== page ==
Heavy Hearts

U.S. Men Hit The Ice Thinking About Their Friend And Fallen Colleague

GANGNEUNG, South Korea – There’s an empty stall inside the U.S. locker room at the Gangneung Hockey Centre, a solemn tribute to the man whose vision was the catalyst that brought together these 25 players and coaching staff. In it sits a blue jersey draped over a chair, with the name Johannson hovering above the over-sized number 18.


As Bobby Butler prepared for the first practice with the U.S. Men’s Team, he quietly sat across the way thinking back to the first time he met Jim Johannson and how it changed his life. 


“I was just looking at it and thinking about the first time I met him at the [2013] World Championships and all the memories,” said the Marlborough, Mass., native. “Just looking at that stall, I think it gives us much more motivation.”


And so it is, with heavy hearts and a fierce determination to show the world the same traits that Johannson saw in each of them, that the U.S. squad began its quest to honor their fallen friend during a spirited 75-minute practice.


“Jimmy did everything to put this thing together. This is his project,” said head coach Tony Granato, who was Johannson’s long-time friend and teammate on the 1988 U.S. Olympic Team. “Now it’s our job to recognize those wishes and carry them out in the best interest of our program and the best interest of Jimmy’s legacy.”


To those who knew him, that legacy was about giving more American players the opportunity to wear the red, white and blue on the international stage. And no stage is bigger than the Olympics.


Many of those selected were unknown or long forgotten to all but the most strident hockey fans. Some critics scoffed when the roster was released. Others quickly dismissed any chance of a U.S. medal. But Johannson, who was a walking Wikipedia of American hockey talent, would cast a wry smile and continue tackling the myriad of issues that come with preparing for an international tournament.


“JJ always phrased it as the second lease on life or the second lease on hockey,” said Brian O’Neill, who was plucked from Jokerit of the Kontinental Hockey League. “I think we’re all re-energized by that. A lot of us have been in Europe and our careers have been up and down.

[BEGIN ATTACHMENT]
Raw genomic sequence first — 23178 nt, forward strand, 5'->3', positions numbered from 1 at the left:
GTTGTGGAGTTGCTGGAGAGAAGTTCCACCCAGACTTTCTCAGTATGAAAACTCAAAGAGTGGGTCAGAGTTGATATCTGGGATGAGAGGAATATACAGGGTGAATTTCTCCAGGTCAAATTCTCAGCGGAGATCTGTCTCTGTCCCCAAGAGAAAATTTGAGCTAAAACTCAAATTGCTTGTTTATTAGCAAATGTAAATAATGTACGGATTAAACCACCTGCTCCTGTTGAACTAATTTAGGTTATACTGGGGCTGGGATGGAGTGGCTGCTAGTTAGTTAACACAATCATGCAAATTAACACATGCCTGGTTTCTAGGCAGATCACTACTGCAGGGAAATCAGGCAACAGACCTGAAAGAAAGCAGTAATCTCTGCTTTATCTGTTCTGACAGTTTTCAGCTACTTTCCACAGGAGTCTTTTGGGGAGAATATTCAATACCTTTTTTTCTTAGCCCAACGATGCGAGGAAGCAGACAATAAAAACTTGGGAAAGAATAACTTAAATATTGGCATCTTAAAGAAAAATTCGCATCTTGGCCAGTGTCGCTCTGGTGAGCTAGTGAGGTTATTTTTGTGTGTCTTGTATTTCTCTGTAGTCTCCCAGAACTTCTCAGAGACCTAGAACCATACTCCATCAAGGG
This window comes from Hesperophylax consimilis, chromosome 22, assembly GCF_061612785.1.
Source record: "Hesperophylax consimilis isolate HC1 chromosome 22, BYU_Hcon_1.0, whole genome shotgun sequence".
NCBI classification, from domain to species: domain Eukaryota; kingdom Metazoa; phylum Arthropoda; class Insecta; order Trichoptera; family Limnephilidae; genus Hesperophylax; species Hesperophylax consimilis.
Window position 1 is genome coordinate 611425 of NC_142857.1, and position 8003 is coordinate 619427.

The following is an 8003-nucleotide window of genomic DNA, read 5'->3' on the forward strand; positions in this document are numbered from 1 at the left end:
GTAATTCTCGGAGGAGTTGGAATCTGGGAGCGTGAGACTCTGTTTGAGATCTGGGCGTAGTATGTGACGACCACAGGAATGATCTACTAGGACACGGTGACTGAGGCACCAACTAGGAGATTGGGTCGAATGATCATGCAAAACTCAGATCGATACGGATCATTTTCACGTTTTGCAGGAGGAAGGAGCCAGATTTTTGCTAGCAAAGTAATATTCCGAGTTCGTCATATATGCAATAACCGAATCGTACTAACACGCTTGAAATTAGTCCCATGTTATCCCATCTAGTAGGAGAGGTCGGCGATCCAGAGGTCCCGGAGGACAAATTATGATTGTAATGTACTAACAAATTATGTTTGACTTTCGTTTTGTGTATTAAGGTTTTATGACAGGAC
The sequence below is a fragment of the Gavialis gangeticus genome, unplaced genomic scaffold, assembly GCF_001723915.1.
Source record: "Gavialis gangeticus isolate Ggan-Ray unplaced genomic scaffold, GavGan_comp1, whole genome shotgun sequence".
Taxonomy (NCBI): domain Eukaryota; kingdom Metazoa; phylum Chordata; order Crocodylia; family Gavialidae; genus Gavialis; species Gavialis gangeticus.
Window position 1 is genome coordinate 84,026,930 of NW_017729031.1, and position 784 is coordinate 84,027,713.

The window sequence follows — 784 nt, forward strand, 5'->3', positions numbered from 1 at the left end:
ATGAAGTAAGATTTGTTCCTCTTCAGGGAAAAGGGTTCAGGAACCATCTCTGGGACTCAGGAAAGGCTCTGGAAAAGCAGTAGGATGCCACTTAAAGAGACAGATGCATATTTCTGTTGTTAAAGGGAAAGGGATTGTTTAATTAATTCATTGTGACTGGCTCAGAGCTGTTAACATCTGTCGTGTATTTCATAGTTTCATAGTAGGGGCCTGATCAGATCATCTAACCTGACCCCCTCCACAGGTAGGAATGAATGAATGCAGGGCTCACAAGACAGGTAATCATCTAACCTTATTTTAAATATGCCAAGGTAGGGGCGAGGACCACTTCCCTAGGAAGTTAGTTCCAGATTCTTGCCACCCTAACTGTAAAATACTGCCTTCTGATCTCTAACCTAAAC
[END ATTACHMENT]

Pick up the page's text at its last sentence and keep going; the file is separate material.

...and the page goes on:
“We’ve faced some lows and we’ve faced some highs, and this is definitely the biggest high for a lot of us. We’ve been given an opportunity that we never expected and we’re going to enjoy it and relish the opportunity.”


It’s a story shared by his teammates and the entire coaching staff. As Johannson said in the days leading up to the roster announcement at the NHL Winter Classic on New Year’s Day, there would be 25 great stories to tell about the individuals wearing the red, white and blue at the 2018 Olympic Winter Games. And now there is only one sad and somber story for everyone involved with this team.


“It was just disbelief [to hear the news] because he just seemed like such a healthy guy. For some reason bad things happen to great people,” said fellow Minnesotan Ryan Stoa, who has known Johannson since his days at the National Team Development Program. 


“We definitely have him in our thoughts with the t-shirts we wear and the stall in the locker room. It makes me happy to see that they are remembering him in that way. To do that for him, especially when it was his team that he put together, was really something. We definitely want to make him proud.”


Coming together under such a pall has been a challenge for Granato and the rest of the coaching staff. Over the ensuing months, he and Johannson spoke every day, whether by telephone or text or email, about potential players and the coaching staff that was being assembled. And then one day it was a different type of call that came. The kind that no one wants to receive.


“Since he’s been gone I’ve been waiting for that call every day to talk about whatever it might be: who we are going to play, how are we going to play, what time should we do this,” Granato said. “There’s a vacancy that won’t be replaced.”


Still, life goes on, and for this team the healing process continued on Thursday at the Gangneung Hockey Arena, where Granato addressed the team. His message was short and to the point, and came straight from the heart.


“The reason we’re all in this room is the person who’s not here with us and so we got through that and the fact that there’s plenty of ways that we’ll honor him with how we act and how we play,” he said.


“All these players got the same phone call I did.  Jimmy was on the other end of all those phone calls because he believed in us for what we bring to the team, and to USA Hockey. We should be awfully grateful for that and we need to be ready to do whatever we can to be ready to represent us in the way he thought we would.”


Everyone involved with Team USA knows that the best way to honor the man called “Mr. USA Hockey” is to band together and win a gold medal.


As former USA Hockey Executive Director Dave Ogrean said in the hours after the news of Johannson’s passing began to circulate through the hockey world in the early morning hours of Jan. 21, “If there was ever a ‘win one for the Gipper’ type moment, this is it.”


And everyone that came here in South Korea thanks to Jim Johannson’s vision is determined to make that happen.

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